Most people know that when applying for an apartment or job they may go through a credit check, but did you know that it is not legal to process soft inquiries in all states? In some cases, soft inquiries performed by employers are actually illegal, and despite only 13% of hiring managers admitting to performing soft inquiries for employment purposes in 2012, that is still a significant number.
However, in 2014, 39 newly introduced bills in 19 states resulted in 11 states preventing soft inquiries by introducing new employer restrictions.
Employer credit checks encourage economic discrimination
The push to restrict third-party credit access when it comes to employment and residential services isn’t new, and that is because in most cases persons with good credit have steady cash flow, meaning that individuals with financial problems are effectively being ‘punished’ for having bad credit caused by low income, and are being denied the option of improving credit or circumstance.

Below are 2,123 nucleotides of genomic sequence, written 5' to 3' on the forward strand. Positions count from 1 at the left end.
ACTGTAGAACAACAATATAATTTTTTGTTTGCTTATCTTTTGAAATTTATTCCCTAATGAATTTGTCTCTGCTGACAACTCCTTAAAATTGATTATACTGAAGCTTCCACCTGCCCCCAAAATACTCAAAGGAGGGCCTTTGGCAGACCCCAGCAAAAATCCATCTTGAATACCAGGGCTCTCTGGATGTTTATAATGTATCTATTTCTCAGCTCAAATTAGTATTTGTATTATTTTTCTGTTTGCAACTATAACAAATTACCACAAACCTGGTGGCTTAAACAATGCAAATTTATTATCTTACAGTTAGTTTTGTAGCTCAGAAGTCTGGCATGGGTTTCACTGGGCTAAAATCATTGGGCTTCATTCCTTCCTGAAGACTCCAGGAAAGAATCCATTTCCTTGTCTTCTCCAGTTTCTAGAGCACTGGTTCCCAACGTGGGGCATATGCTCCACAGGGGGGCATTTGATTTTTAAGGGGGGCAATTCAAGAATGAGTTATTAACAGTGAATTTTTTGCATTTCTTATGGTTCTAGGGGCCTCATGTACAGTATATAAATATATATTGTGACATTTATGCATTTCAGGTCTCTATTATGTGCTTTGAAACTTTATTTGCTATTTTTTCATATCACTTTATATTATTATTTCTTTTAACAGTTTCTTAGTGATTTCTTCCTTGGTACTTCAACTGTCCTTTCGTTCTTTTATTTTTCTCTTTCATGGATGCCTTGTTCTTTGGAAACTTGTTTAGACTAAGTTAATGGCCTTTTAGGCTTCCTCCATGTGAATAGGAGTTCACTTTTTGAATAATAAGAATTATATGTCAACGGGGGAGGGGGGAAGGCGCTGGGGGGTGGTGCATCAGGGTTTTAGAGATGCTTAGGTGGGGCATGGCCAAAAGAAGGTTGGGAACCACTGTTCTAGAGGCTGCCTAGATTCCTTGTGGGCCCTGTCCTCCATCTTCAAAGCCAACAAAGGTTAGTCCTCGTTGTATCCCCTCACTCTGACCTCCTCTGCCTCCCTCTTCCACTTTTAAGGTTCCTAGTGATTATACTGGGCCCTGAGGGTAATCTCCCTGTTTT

In other words, if employers can discriminate against potential employees based solely on the fact that they may have had bad credit in the past, they can be prevented from ever improving credit.
What does it mean to live in a no-credit state?
Although soft inquiries are still permitted for law enforcement officers and in select financial sectors, all other employers in restricted states will face penalization if they perform unlawful soft inquiries.
Currently, states which no longer permit soft inquiries for employment are California, Colorado, Connecticut, Delaware, Hawaii, Illinois, Maryland, Nevada, Oregon, Vermont, and Washington.
This means that employees in these states (regardless of if they do or do not have existing financial problems) do not have to consent to a credit check, and if they are asked during their application process to sign a consent form, they are actually being asked to waive their legal rights.
Do employment checks stay on your credit score?
Unlike hard inquiries that you would remove with the help of Inquiry Busters, soft inquiries won’t stay on record – but, that doesn’t mean you should consent to a credit check you don’t want.